It started a few days after we came from the hospital.
My baby was a little fussy during the day, but I associated that to gas and hunger. But at night, around 10 pm, she would start crying incessantly and not stop until several hours later.
We did everything we could from diapering, feeding, burping, shushing, warm baths, rocking, and everything that a parent would try to calm their crying child.
Sometimes it worked, other times it did not!
Several hours later she would calm down and then sleep peacefully.
This went on for 3 weeks, until one day my husband unexpectedly stated that she was colic.
Then all those readings I did prior to birth came rushing back.
Of course, she was colic!!
We immediately looked up what could be causing this and realized that it was my diet, especially the cow’s milk from my diet.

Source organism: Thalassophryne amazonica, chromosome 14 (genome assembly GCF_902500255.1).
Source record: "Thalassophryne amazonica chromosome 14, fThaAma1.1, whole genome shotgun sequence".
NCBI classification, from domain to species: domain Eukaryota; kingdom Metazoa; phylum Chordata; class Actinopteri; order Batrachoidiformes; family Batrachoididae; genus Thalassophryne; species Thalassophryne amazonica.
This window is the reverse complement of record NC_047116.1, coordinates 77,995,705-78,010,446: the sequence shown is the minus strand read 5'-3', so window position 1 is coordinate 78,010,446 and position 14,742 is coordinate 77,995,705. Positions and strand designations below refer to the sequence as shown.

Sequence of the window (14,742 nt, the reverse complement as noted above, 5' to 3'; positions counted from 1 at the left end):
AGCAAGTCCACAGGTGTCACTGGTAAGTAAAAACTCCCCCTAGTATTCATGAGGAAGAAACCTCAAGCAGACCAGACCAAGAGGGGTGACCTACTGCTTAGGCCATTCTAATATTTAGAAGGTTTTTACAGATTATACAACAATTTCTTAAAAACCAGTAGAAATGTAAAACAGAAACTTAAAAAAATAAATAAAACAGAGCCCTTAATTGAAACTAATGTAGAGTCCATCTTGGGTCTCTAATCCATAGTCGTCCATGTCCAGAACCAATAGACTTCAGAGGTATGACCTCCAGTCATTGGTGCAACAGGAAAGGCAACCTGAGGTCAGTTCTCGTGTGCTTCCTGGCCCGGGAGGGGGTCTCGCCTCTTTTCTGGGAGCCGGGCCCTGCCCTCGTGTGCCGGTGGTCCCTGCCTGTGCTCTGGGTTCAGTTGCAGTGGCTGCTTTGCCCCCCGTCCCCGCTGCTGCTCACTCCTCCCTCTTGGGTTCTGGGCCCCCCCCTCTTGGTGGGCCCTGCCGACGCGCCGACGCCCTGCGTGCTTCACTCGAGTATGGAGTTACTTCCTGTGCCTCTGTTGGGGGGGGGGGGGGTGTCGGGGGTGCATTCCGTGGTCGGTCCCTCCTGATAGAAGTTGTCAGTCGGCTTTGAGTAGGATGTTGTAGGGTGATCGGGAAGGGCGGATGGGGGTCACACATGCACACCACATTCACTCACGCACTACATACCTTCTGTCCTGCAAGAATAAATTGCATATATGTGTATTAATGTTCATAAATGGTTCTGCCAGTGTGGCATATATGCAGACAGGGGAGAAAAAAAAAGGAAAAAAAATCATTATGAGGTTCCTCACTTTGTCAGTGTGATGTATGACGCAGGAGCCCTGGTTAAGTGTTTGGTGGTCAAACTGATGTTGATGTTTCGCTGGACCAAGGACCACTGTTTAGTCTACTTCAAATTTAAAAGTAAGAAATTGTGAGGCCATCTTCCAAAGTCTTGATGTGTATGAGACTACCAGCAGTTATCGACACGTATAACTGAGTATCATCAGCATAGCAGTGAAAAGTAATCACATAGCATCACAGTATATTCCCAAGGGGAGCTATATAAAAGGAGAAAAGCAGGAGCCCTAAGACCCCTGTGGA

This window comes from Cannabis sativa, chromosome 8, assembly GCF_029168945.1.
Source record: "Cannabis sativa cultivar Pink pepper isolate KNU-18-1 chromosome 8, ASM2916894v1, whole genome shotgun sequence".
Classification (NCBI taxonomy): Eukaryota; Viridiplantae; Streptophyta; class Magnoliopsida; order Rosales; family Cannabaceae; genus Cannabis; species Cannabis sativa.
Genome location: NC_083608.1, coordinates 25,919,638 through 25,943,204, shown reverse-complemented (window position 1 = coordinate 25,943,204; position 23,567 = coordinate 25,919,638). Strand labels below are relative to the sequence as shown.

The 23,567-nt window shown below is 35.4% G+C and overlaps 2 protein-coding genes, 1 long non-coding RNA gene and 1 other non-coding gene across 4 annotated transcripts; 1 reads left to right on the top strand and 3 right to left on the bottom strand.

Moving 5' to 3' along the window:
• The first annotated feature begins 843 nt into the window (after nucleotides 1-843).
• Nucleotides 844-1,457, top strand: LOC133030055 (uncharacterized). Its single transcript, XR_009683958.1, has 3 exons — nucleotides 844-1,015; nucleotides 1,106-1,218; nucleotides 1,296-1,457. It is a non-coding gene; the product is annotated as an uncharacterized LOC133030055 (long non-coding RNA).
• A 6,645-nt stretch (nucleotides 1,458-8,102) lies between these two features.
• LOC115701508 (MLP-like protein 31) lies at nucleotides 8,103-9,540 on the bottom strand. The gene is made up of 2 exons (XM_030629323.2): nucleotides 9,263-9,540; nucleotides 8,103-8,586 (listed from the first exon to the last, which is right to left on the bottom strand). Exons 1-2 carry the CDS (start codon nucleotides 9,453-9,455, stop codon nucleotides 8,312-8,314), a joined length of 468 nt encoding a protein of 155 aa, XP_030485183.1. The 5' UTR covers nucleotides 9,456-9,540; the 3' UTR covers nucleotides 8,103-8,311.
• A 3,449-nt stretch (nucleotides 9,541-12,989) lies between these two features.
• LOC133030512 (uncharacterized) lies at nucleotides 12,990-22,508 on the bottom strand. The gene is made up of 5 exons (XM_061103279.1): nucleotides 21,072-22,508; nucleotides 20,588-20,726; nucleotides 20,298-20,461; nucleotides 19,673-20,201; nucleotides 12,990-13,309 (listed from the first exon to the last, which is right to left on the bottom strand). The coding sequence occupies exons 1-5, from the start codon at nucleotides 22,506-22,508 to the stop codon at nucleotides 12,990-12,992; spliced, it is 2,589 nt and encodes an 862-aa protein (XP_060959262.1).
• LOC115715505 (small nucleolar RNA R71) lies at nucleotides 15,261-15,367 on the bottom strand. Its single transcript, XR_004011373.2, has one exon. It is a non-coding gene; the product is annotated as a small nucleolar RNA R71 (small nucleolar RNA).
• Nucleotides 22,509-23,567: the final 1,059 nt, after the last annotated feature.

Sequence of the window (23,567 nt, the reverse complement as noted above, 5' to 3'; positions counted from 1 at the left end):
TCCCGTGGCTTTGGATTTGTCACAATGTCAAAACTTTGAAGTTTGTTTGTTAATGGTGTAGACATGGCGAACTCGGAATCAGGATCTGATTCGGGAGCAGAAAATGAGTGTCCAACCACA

After giving birth, I drank a lot of milk products – ginger/fenugreek seeds in milk, hot cocoa, warm milk with turmeric, and all this was to help me heal and enhance milk production.
I did not realize that the milk in my diet was affecting my baby.
My husband stated that she was probably unable to digest the protein in the cow’s milk, causing her to have indigestion, upset stomach, and gas.
There have been several researches on the relationship between colic babies and mother’s diet. One research from the Pediatrics Journal suggested that excluding high-allergenic products from the mother’s diet could reduce the colic symptoms in the babies.